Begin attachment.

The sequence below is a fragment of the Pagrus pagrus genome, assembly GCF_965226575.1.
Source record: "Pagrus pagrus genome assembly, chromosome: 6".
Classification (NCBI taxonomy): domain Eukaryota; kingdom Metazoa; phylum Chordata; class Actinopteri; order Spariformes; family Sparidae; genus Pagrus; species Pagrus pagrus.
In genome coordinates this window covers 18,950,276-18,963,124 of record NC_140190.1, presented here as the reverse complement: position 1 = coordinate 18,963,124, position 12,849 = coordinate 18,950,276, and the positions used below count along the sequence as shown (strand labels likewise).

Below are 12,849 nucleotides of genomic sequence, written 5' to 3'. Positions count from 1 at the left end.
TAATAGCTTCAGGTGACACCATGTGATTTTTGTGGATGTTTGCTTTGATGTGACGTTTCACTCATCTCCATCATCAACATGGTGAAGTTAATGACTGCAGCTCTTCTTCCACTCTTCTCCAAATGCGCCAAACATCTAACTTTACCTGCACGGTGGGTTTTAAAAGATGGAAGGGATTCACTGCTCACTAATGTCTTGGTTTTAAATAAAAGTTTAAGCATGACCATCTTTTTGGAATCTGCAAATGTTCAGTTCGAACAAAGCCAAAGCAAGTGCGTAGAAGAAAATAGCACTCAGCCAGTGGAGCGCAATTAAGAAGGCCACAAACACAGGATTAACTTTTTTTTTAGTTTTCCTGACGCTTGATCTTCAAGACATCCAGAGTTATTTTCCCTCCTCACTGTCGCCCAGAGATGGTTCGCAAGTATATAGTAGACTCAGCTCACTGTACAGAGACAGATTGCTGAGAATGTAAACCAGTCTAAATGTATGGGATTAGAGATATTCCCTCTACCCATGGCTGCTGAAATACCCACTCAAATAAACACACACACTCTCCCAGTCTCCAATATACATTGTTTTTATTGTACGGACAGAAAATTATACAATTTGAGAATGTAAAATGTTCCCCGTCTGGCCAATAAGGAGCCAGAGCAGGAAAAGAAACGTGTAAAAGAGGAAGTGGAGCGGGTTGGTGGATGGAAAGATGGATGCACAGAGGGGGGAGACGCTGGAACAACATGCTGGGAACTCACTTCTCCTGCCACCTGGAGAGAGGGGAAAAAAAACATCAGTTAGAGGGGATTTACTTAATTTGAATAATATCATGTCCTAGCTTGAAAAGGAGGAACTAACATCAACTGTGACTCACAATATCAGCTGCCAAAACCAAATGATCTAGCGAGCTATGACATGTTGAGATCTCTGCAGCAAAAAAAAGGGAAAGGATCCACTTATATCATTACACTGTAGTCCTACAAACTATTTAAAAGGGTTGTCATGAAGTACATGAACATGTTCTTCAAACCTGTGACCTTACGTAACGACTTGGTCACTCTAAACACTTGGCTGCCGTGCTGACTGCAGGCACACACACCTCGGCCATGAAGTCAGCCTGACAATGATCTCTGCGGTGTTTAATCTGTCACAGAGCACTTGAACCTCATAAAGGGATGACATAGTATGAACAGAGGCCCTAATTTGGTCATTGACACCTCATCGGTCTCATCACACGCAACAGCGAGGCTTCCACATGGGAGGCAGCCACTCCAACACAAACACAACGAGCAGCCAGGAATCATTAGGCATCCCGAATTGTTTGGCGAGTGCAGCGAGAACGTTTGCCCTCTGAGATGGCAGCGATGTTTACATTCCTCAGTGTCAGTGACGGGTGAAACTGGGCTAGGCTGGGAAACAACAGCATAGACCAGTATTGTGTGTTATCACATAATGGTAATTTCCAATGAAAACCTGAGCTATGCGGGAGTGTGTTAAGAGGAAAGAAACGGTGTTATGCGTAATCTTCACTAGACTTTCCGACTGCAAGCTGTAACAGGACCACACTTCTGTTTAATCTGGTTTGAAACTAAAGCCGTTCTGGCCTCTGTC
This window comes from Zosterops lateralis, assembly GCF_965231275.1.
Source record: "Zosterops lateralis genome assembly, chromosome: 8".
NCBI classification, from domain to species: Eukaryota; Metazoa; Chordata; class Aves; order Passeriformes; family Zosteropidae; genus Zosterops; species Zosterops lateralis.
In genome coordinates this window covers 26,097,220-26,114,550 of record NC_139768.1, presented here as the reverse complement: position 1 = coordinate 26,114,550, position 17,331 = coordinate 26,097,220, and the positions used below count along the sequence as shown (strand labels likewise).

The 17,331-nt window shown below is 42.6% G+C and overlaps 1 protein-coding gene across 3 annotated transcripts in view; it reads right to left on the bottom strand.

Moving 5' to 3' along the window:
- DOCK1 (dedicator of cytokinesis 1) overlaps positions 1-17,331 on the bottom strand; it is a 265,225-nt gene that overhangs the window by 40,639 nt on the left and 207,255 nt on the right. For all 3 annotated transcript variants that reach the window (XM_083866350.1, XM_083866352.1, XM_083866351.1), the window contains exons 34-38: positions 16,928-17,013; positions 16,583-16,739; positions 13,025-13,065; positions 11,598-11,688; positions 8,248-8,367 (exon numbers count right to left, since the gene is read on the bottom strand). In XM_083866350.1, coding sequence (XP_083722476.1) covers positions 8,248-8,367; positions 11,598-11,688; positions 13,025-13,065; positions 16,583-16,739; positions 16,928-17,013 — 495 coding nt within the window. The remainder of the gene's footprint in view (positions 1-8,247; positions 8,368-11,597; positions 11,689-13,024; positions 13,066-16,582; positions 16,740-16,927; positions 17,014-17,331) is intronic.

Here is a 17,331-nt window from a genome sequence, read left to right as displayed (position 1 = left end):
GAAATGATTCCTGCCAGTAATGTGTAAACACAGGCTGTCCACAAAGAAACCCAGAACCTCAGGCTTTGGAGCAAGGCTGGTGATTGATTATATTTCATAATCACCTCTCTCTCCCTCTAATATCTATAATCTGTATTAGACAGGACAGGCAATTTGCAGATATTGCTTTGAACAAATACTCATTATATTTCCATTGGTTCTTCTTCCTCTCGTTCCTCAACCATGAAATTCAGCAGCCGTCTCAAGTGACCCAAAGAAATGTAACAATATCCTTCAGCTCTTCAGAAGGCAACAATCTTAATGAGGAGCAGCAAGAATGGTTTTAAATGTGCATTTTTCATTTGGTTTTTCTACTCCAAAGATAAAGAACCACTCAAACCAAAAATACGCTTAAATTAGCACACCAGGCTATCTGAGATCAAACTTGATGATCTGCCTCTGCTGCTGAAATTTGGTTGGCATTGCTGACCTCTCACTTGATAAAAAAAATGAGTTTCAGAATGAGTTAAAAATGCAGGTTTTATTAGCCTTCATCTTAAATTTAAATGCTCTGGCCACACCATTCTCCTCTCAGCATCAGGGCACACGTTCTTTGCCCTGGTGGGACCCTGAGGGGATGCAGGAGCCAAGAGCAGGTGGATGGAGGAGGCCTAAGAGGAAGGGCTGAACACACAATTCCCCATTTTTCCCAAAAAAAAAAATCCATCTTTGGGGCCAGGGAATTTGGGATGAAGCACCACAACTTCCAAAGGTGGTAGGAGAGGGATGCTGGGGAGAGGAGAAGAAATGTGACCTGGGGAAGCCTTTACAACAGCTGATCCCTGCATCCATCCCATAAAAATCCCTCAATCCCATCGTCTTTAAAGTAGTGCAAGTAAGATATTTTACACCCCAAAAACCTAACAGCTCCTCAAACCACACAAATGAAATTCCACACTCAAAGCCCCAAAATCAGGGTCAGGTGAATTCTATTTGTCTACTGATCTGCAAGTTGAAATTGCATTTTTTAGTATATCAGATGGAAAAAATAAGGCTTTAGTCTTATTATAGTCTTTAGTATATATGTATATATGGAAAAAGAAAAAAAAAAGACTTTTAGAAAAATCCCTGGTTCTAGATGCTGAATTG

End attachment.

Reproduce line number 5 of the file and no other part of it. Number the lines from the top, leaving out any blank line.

Below are 12,849 nucleotides of genomic sequence, written 5' to 3'. Positions count from 1 at the left end.